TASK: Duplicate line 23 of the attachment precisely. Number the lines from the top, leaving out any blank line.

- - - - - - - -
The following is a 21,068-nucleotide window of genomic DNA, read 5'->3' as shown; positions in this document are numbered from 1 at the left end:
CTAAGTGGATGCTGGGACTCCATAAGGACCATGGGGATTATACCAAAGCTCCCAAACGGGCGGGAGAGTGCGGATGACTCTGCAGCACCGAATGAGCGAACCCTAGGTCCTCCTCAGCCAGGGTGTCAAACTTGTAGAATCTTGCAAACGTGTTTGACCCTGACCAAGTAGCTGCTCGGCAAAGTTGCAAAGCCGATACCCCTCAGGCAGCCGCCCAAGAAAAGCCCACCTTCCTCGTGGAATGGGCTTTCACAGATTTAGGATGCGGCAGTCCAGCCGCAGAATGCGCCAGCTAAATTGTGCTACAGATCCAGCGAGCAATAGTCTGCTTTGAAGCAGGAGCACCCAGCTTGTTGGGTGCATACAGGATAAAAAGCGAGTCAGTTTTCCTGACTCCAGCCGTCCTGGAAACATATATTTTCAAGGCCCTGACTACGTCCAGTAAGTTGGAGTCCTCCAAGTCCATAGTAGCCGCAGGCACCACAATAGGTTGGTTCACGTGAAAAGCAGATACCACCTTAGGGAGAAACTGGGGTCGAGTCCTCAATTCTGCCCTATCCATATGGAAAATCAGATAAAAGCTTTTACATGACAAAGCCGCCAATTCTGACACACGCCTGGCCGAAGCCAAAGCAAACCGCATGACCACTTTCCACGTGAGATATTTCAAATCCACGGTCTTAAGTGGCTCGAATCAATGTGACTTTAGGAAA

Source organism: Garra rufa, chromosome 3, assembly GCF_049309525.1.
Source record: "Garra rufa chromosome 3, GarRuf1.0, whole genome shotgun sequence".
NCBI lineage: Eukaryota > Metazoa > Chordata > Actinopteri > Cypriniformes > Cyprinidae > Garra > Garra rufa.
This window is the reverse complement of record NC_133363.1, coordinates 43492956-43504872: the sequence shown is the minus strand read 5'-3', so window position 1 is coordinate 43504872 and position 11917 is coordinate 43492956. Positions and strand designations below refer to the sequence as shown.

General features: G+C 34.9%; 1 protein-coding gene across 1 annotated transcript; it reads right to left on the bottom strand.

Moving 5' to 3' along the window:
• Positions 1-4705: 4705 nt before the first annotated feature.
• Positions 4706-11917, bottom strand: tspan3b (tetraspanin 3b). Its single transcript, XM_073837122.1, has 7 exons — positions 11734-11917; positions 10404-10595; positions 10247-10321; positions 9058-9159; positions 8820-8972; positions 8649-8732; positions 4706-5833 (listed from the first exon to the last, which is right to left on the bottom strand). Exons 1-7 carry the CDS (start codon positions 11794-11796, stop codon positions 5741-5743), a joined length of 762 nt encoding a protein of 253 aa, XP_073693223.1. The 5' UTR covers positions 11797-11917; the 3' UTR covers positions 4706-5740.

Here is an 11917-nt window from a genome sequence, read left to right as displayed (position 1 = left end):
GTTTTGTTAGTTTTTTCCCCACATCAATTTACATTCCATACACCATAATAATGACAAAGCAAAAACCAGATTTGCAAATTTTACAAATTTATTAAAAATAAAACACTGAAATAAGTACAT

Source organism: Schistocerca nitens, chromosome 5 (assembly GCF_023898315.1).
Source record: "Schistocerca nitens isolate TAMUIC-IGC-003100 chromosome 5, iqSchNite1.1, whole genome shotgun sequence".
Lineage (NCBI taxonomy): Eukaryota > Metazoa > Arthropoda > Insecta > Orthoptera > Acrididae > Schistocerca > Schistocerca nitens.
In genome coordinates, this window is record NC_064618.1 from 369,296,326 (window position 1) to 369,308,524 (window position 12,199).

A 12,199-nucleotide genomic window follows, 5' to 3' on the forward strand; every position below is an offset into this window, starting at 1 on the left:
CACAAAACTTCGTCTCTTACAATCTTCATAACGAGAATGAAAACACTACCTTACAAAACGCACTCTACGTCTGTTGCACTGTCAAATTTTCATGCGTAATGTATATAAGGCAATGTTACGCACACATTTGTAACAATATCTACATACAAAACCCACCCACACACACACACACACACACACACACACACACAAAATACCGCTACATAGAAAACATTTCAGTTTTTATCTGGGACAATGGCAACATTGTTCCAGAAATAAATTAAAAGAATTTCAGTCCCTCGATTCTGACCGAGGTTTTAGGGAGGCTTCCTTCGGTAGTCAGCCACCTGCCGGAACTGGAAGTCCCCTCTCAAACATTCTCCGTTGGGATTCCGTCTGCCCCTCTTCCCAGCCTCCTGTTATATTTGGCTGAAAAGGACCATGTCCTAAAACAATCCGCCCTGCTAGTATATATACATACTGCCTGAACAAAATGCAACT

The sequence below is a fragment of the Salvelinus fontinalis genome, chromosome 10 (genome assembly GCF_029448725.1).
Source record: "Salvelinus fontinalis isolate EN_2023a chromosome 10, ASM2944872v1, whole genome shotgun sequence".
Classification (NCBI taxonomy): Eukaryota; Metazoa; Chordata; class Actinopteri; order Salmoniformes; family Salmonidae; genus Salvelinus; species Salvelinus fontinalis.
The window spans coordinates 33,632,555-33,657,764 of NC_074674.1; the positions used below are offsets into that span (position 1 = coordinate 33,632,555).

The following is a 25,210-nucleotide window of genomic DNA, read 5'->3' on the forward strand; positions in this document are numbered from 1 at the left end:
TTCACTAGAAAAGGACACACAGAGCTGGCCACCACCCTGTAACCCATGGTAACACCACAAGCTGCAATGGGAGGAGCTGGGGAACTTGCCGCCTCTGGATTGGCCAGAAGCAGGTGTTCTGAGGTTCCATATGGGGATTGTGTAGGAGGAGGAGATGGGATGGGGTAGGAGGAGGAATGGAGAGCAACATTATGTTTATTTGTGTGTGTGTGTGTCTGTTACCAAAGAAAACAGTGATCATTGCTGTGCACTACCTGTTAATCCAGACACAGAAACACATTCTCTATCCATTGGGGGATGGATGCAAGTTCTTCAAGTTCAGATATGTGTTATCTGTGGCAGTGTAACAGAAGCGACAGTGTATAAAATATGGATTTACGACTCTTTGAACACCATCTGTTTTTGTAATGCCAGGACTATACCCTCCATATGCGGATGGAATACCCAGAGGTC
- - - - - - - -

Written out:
The following is a 25,210-nucleotide window of genomic DNA, read 5'->3' on the forward strand; positions in this document are numbered from 1 at the left end: